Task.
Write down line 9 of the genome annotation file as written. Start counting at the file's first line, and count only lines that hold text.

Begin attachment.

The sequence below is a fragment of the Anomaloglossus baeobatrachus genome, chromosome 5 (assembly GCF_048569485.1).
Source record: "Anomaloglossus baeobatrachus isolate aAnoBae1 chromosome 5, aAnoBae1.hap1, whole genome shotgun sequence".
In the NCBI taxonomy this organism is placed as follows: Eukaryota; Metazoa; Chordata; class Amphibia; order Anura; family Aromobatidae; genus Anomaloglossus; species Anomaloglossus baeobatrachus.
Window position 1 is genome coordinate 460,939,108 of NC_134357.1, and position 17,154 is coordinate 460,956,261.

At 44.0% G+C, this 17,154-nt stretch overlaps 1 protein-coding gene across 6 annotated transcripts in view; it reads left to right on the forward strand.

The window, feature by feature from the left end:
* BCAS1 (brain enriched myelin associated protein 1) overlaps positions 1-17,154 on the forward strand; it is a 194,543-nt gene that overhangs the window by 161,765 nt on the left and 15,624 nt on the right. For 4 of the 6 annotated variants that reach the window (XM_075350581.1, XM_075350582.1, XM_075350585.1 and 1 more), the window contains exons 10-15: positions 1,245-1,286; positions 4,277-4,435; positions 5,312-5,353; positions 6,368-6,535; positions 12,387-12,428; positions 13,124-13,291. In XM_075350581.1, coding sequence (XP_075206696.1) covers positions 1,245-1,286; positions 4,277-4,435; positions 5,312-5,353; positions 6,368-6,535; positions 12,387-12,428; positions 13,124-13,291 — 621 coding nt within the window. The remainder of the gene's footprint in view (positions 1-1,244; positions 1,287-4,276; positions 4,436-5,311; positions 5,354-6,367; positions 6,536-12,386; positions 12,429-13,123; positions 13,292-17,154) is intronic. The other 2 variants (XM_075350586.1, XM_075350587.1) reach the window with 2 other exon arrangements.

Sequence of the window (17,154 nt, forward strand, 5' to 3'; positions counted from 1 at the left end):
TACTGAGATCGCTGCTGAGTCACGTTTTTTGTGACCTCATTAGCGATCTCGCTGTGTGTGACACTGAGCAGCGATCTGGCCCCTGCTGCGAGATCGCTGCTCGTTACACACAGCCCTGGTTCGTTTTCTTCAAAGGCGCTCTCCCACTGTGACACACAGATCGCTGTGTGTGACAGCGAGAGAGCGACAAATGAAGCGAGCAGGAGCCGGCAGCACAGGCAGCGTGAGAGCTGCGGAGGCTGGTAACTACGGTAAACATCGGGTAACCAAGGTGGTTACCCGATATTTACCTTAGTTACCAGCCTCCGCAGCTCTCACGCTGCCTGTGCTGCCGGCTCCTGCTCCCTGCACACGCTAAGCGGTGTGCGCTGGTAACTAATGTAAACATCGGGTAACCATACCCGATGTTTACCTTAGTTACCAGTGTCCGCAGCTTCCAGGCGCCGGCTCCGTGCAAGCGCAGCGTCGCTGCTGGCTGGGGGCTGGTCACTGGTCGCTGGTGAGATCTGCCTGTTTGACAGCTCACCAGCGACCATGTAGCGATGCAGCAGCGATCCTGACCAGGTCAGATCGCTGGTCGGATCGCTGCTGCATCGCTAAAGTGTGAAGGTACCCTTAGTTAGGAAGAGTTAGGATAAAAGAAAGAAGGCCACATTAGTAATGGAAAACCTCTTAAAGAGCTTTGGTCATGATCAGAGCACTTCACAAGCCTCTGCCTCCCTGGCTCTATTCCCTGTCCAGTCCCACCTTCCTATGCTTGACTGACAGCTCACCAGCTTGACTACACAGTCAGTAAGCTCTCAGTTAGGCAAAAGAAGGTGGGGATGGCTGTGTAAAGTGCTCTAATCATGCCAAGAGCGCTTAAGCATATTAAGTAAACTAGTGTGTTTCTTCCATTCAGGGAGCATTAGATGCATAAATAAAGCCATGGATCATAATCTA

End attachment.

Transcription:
TACTGAGATCGCTGCTGAGTCACGTTTTTTGTGACCTCATTAGCGATCTCGCTGTGTGTGACACTGAGCAGCGATCTGGCCCCTGCTGCGAGATCGCTGCTCGTTACACACAGCCCTGGTTCGTTTTCTTCAAAGGCGCTCTCCCACTGTGACACACAGATCGCTGTGTGTGACAGCGAGAGAGCGACAAATGAAGCGAGCAGGAGCCGGCAGCACAGGCAGCGTGAGAGCTGCGGAGGCTGGTAACTACGGTAAACATCGGGTAACCAAGGTGGTTACCCGATATTTACCTTAGTTACCAGCCTCCGCAGCTCTCACGCTGCCTGTGCTGCCGGCTCCTGCTCCCTGCACACGCTAAGCGGTGTGCGCTGGTAACTAATGTAAACATCGGGTAACCATACCCGATGTTTACCTTAGTTACCAGTGTCCGCAGCTTCCAGGCGCCGGCTCCGTGCAAGCGCAGCGTCGCTGCTGGCTGGGGGCTGGTCACTGGTCGCTGGTGAGATCTGCCTGTTTGACAGCTCACCAGCGACCATGTAGCGATGCAGCAGCGATCCTGACCAGGTCAGATCGCTGGTCGGATCGCTGCTGCATCGCTAAAGTGTGAAGGTACCCTTAGTTAGGAAGAGTTAGGATAAAAGAAAGAAGGCCACATTAGTAATGGAAAACCTCTTAAAGAGCTTTGGTCATGATCAGAGCACTTCACAAGCCTCTGCCTCCCTGGCTCTATTCCCTGTCCAGTCCCACCTTCCTATGCTTGACTGACAGCTCACCAGCTTGACTACACAGTCAGTAAGCTCTCAGTTAGGCAAAAGAAGGTGGGGATGGCTGTGTAAAGTGCTCTAATCATGCCAAGAGCGCTTAAGCATATTAAGTAAACTAGTGTGTTTCTTCCATTCAGGGAGCATTAGATGCATAAATAAAGCCATGGATCATAATCTA